Air / Ground / Water/Wastewater

EPA Aims To Clarify Enforcement Action

Guidance seeks to foster cooperative goals and coordination between federal and state agencies

By Lynn L. Bergeson

The policy is a significant improvement over earlier memoranda.

On May 13, 2019, the U.S. Environmental Protection Agency (EPA) released a draft policy titled “Enhancing Planning and Communication Between the EPA and the States in Civil Enforcement and Compliance Assurance Work.” The guidance sets expectations and procedures for enhancing planning and communication on civil enforcement between the EPA and state agencies implementing federal environmental programs. As enforcement issues are always of key concern to businesses, the policy offers important insights into a little understood area.

Background

The concept of “cooperative federalism” is uniquely vague to most business entities, especially in the all-important area of enforcement. The EPA’s FY 2018–2022 Strategic Plan places cooperative federalism and compliance as fundamental priorities. In a prior October 30, 2018, enforcement policy, the EPA outlined key principles, including general deference to the states in state-implemented programs, effective communication between the EPA and the states, clear standards of review and a clear process for elevating issues. The draft policy intends to improve upon and update the earlier enforcement policy to ensure EPA Regional offices and state environmental agencies develop appropriate and agreed upon cooperative enforcement goals.

Key Elements

Fundamental to the policy’s effectiveness is communication. The policy stresses the need for every Regional EPA office to meet as appropriate with each state agency in its region. The regional office must have procedures in place to inform the state’s leadership of any work-sharing arrangements, collaboration or issues between the state and the EPA on compliance assurance work to ensure “no surprises.”

Strategic planning is essential and should include awareness of state environmental compliance problems; national, regional, and state compliance priorities; emerging issues; and how to optimize state and EPA combined resources to meet these needs.

Another key element of the policy relates to the concept of coordination. Facility inspection planning should focus on avoiding duplication. Cooperative inspection planning helps the EPA and the states meet their respective goals efficiently while ensuring the same facility won’t inadvertently be inspected by the EPA and a state. The EPA regions should provide states with advance notice of inspections, and EPA regions and states “should invite each other to participate in inspections where there is value in both entities participating.” In situations where the EPA has the lead, EPA regions “should share information requests with a state concurrently with sending them to the recipient.”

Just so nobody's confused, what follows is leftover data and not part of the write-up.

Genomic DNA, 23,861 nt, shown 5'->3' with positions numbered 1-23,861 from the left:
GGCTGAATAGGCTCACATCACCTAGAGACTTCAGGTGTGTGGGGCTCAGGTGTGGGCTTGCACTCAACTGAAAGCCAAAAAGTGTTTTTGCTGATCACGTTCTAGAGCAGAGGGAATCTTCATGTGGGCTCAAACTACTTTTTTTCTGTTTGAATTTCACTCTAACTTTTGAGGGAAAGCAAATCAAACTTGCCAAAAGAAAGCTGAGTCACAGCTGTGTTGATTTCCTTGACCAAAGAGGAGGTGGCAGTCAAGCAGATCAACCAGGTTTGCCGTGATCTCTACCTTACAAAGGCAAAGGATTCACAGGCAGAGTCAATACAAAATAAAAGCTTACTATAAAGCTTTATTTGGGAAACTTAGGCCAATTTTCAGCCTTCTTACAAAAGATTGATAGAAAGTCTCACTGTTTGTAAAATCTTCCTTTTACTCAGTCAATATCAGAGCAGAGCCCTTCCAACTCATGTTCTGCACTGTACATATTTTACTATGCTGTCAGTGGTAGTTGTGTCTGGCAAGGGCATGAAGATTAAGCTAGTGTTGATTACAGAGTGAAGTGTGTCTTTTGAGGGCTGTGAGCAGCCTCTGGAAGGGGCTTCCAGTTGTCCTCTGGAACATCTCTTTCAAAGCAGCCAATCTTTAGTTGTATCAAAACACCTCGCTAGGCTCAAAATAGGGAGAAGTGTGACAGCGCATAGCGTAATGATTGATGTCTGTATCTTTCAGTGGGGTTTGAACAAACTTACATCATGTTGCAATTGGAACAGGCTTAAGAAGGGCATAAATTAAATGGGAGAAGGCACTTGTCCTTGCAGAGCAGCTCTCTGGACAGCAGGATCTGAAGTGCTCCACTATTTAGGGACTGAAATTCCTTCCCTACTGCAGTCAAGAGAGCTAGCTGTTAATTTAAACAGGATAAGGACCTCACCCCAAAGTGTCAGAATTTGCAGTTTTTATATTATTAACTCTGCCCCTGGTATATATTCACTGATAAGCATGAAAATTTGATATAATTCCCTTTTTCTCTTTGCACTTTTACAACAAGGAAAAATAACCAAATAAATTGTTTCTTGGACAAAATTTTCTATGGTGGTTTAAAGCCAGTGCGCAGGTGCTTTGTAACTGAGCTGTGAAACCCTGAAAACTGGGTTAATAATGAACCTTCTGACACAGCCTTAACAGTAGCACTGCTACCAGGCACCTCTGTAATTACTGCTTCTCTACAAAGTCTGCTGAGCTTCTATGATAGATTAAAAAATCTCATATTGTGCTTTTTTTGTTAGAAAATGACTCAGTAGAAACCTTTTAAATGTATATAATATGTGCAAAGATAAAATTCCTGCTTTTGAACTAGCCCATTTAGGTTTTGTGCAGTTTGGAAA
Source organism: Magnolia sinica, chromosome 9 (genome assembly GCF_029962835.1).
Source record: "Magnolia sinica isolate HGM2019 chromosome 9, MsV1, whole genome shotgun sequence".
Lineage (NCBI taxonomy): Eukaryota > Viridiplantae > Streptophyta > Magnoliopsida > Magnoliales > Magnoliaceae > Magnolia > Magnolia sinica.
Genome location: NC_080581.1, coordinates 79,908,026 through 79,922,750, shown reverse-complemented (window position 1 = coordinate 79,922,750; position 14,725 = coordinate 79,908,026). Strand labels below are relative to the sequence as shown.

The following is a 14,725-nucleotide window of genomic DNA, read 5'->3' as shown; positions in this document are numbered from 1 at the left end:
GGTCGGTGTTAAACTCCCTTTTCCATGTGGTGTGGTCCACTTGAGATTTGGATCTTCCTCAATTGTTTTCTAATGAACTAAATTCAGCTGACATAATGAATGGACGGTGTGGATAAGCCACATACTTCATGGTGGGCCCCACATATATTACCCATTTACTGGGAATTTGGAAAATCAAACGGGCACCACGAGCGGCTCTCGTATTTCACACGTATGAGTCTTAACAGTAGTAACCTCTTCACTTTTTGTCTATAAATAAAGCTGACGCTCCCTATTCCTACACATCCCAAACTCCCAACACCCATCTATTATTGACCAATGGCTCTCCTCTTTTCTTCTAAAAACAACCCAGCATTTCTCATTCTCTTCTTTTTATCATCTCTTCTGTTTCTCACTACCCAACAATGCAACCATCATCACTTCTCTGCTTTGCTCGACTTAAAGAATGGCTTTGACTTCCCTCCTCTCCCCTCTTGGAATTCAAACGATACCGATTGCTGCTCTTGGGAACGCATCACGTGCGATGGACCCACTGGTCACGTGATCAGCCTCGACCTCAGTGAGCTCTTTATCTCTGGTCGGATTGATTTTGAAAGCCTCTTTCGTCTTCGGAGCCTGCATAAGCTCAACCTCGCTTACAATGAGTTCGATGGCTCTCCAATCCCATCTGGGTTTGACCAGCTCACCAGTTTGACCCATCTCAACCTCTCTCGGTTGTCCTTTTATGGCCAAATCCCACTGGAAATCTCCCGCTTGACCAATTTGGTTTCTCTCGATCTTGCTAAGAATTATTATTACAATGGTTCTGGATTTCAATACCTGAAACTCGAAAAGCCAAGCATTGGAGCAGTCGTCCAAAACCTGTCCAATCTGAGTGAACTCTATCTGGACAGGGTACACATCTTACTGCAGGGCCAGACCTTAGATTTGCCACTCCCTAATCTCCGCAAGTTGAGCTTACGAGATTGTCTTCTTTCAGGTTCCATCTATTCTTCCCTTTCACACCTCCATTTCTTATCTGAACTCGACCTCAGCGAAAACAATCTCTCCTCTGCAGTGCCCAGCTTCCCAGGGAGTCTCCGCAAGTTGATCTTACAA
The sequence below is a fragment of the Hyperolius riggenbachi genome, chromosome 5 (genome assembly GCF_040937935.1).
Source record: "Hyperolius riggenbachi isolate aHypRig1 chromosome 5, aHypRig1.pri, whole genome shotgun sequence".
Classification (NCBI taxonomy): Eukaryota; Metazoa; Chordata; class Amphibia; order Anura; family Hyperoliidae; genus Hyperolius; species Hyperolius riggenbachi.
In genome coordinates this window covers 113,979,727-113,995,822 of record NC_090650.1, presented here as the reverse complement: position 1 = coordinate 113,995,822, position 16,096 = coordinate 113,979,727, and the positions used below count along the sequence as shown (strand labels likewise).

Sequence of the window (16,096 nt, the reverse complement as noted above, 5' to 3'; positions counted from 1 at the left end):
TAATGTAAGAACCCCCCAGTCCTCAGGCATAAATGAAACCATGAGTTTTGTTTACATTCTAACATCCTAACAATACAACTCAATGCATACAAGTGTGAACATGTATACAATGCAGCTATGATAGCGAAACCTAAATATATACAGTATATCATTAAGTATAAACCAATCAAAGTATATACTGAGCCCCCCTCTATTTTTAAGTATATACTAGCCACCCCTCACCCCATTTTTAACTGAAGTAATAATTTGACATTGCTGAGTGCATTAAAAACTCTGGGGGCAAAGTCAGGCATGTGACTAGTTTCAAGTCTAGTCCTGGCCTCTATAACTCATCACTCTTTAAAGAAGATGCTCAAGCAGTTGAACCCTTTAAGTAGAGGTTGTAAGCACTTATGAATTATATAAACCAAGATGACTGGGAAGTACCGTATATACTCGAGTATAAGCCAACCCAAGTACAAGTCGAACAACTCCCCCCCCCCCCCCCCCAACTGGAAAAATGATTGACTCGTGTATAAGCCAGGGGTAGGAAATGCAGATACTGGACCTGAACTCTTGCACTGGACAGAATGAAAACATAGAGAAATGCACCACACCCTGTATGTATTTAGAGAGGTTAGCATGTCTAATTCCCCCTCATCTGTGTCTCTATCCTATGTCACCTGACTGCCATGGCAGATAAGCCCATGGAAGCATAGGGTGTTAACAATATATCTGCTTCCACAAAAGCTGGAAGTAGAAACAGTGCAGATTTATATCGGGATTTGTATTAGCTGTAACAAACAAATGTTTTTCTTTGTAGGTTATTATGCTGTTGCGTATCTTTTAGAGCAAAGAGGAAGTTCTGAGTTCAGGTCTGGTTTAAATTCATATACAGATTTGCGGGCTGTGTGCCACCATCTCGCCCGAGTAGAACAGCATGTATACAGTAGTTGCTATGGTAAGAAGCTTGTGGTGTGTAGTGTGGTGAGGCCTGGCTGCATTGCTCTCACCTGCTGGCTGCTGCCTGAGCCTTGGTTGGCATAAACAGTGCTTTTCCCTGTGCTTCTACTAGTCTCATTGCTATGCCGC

Joint enforcement planning is similarly outlined in the policy, with a focus on coordination. Where the EPA believes enforcement is warranted, there should be a discussion of which entity should bring the action. Where a state opts to take the lead, the EPA and the state should discuss how to proceed, being especially mindful of the need to maintain confidentiality.

The policy outlines in detail the roles in implementing authorized state programs. The EPA’s policy is generally to defer to the states as the primary implementer of inspections and enforcement in authorized programs. Exceptions to the rule include certain actions involving violations of the National Compliance Initiative (initiatives involving matters where national consistency is key); emergency situations where a substantial threat to human health or the environment exists; cases where a state lacks resources to undertake an action; cases involving multiple states or regions; significant noncompliance that a state hasn’t addressed in a timely way; criminal violations; or situations that involve federal or state owned or operated facilities.

Discussion

If you’ve ever wondered why an EPA Regional office rather than a state enforcement agency is bringing an action or conducting an inspection, reviewing the draft policy should help. The policy is a significant improvement over earlier memoranda, is clearly written, and provides a straightforward delineation of the respective roles of EPA Regional enforcement personnel versus state enforcement agencies within the regions. While the EPA retains much discretion, the policy is deferential to state agencies and mindful of the core principles of “cooperative federalism.” The enforcement area is among the most sensitive to state or regional variation, and the policy appropriately reflects significant deference to state and local priorities.

Comments on the policy wrapped on June 12, 2019. The EPA will soon issue a final policy that, in all likelihood, won’t vary significantly from the draft as it is well written and makes a lot of sense.


bergeson-color.jpg

LYNN L. BERGESON is Chemical Processing's Regulatory Editor. You can e-mail her at lbergeson@putman.net

Lynn is managing director of Bergeson & Campbell, P.C., a Washington, D.C.-based law firm that concentrates on conventional, biobased, and nanoscale chemical industry issues. She served as chair of the American Bar Association Section of Environment, Energy, and Resources (2005-2006). The views expressed herein are solely those of the author. This column is not intended to provide, nor should be construed as, legal advice.

Free Subscriptions

Chemical Processing Digital Edition

Access the entire print issue on-line and be notified each month via e-mail when your new issue is ready for you. Subscribe Today.

chemicalprocessing.com E-Newsletters

Stay ahead of the curve with free e-newsletters and alerts. They are delivered to your inbox on a regular basis and you may unsubscribe at any time. Subscribe Today.